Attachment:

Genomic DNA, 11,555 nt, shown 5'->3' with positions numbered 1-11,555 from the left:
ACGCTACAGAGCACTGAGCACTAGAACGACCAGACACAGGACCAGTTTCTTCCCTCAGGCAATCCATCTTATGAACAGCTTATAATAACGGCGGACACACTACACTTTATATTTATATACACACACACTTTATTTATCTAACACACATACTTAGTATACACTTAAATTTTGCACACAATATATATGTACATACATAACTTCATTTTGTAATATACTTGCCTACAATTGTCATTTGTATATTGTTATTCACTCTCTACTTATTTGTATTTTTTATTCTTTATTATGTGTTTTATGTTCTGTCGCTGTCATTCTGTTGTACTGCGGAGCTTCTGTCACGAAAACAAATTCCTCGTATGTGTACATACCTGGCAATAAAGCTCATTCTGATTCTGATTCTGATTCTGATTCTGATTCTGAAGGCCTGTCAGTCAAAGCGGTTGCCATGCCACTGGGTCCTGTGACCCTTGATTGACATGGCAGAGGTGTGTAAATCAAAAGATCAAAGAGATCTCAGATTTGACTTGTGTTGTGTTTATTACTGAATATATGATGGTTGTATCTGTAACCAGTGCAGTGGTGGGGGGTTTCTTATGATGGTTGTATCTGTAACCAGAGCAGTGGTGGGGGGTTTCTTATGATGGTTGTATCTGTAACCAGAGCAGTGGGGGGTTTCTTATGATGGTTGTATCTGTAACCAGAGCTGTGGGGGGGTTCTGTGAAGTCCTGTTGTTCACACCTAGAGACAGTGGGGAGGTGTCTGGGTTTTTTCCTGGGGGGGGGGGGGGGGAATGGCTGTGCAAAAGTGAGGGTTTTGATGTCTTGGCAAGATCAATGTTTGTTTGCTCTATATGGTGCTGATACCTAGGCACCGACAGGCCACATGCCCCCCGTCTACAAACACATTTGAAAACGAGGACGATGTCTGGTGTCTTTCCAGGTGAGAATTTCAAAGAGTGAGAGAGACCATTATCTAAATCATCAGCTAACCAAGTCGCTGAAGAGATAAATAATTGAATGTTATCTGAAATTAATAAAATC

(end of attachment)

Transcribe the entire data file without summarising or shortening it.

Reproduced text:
Genomic DNA, 11,555 nt, shown 5'->3' with positions numbered 1-11,555 from the left:
ACGCTACAGAGCACTGAGCACTAGAACGACCAGACACAGGACCAGTTTCTTCCCTCAGGCAATCCATCTTATGAACAGCTTATAATAACGGCGGACACACTACACTTTATATTTATATACACACACACTTTATTTATCTAACACACATACTTAGTATACACTTAAATTTTGCACACAATATATATGTACATACATAACTTCATTTTGTAATATACTTGCCTACAATTGTCATTTGTATATTGTTATTCACTCTCTACTTATTTGTATTTTTTATTCTTTATTATGTGTTTTATGTTCTGTCGCTGTCATTCTGTTGTACTGCGGAGCTTCTGTCACGAAAACAAATTCCTCGTATGTGTACATACCTGGCAATAAAGCTCATTCTGATTCTGATTCTGATTCTGATTCTGATTCTGAAGGCCTGTCAGTCAAAGCGGTTGCCATGCCACTGGGTCCTGTGACCCTTGATTGACATGGCAGAGGTGTGTAAATCAAAAGATCAAAGAGATCTCAGATTTGACTTGTGTTGTGTTTATTACTGAATATATGATGGTTGTATCTGTAACCAGTGCAGTGGTGGGGGGTTTCTTATGATGGTTGTATCTGTAACCAGAGCAGTGGTGGGGGGTTTCTTATGATGGTTGTATCTGTAACCAGAGCAGTGGGGGGTTTCTTATGATGGTTGTATCTGTAACCAGAGCTGTGGGGGGGTTCTGTGAAGTCCTGTTGTTCACACCTAGAGACAGTGGGGAGGTGTCTGGGTTTTTTCCTGGGGGGGGGGGGGGGGAATGGCTGTGCAAAAGTGAGGGTTTTGATGTCTTGGCAAGATCAATGTTTGTTTGCTCTATATGGTGCTGATACCTAGGCACCGACAGGCCACATGCCCCCCGTCTACAAACACATTTGAAAACGAGGACGATGTCTGGTGTCTTTCCAGGTGAGAATTTCAAAGAGTGAGAGAGACCATTATCTAAATCATCAGCTAACCAAGTCGCTGAAGAGATAAATAATTGAATGTTATCTGAAATTAATAAAATC